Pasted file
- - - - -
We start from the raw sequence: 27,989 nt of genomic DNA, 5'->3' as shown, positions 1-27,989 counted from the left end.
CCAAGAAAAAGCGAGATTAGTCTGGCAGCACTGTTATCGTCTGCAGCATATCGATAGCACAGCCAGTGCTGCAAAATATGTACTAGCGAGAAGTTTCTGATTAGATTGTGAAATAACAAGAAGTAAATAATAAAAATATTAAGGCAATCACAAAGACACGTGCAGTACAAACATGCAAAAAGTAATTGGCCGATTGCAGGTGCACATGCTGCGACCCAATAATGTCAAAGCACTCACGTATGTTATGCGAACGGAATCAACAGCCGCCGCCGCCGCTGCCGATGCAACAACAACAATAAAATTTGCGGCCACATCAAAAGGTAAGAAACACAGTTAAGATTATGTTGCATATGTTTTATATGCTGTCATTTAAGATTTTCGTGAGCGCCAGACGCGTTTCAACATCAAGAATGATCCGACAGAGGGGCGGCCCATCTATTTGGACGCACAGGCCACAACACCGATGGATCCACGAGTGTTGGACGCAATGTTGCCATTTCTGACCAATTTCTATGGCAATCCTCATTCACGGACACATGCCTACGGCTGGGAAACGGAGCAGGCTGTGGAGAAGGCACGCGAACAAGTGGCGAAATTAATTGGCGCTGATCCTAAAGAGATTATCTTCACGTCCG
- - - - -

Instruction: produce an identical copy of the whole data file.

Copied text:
We start from the raw sequence: 27,989 nt of genomic DNA, 5'->3' as shown, positions 1-27,989 counted from the left end.
CCAAGAAAAAGCGAGATTAGTCTGGCAGCACTGTTATCGTCTGCAGCATATCGATAGCACAGCCAGTGCTGCAAAATATGTACTAGCGAGAAGTTTCTGATTAGATTGTGAAATAACAAGAAGTAAATAATAAAAATATTAAGGCAATCACAAAGACACGTGCAGTACAAACATGCAAAAAGTAATTGGCCGATTGCAGGTGCACATGCTGCGACCCAATAATGTCAAAGCACTCACGTATGTTATGCGAACGGAATCAACAGCCGCCGCCGCCGCTGCCGATGCAACAACAACAATAAAATTTGCGGCCACATCAAAAGGTAAGAAACACAGTTAAGATTATGTTGCATATGTTTTATATGCTGTCATTTAAGATTTTCGTGAGCGCCAGACGCGTTTCAACATCAAGAATGATCCGACAGAGGGGCGGCCCATCTATTTGGACGCACAGGCCACAACACCGATGGATCCACGAGTGTTGGACGCAATGTTGCCATTTCTGACCAATTTCTATGGCAATCCTCATTCACGGACACATGCCTACGGCTGGGAAACGGAGCAGGCTGTGGAGAAGGCACGCGAACAAGTGGCGAAATTAATTGGCGCTGATCCTAAAGAGATTATCTTCACGTCCG